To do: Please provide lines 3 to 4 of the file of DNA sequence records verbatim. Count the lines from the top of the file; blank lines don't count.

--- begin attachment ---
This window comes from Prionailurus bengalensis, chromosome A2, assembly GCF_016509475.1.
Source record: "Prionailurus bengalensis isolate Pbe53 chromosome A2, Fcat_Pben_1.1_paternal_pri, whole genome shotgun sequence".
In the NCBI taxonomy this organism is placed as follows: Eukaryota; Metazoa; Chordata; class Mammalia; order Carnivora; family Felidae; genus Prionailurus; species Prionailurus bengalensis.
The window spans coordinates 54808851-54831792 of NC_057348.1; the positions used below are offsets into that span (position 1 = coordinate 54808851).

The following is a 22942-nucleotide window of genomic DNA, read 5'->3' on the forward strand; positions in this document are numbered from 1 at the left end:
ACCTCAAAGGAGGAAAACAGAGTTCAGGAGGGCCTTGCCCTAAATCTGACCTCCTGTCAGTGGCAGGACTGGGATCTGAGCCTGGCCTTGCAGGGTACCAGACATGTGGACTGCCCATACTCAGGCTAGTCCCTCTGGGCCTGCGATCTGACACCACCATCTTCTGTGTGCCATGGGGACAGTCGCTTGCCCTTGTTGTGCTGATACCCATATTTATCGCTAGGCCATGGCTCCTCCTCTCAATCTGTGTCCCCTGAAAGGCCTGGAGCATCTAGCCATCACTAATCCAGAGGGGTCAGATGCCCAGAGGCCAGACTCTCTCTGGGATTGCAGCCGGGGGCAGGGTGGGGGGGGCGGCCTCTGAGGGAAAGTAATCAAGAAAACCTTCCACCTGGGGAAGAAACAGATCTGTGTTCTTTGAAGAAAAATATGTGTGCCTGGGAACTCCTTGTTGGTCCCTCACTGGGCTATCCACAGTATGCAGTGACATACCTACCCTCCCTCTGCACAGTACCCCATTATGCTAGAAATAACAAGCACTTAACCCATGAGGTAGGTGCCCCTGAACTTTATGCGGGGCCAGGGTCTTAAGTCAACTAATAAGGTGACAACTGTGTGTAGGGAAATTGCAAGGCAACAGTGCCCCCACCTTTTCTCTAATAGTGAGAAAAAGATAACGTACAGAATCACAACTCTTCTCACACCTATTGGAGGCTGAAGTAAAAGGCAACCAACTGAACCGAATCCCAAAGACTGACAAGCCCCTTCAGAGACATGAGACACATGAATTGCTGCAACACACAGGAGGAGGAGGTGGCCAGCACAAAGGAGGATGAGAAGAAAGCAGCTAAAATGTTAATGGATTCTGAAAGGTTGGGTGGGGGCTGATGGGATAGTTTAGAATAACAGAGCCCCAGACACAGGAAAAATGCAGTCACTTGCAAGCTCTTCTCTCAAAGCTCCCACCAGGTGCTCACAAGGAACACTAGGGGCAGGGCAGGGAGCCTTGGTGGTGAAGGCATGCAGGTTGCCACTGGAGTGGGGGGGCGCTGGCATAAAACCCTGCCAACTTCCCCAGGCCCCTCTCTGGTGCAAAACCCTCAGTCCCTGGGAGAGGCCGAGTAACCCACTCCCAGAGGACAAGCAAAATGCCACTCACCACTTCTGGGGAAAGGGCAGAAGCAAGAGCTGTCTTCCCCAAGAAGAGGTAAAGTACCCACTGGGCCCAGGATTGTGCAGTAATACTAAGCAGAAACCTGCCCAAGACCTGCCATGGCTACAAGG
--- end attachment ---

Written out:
In the NCBI taxonomy this organism is placed as follows: Eukaryota; Metazoa; Chordata; class Mammalia; order Carnivora; family Felidae; genus Prionailurus; species Prionailurus bengalensis.
The window spans coordinates 54808851-54831792 of NC_057348.1; the positions used below are offsets into that span (position 1 = coordinate 54808851).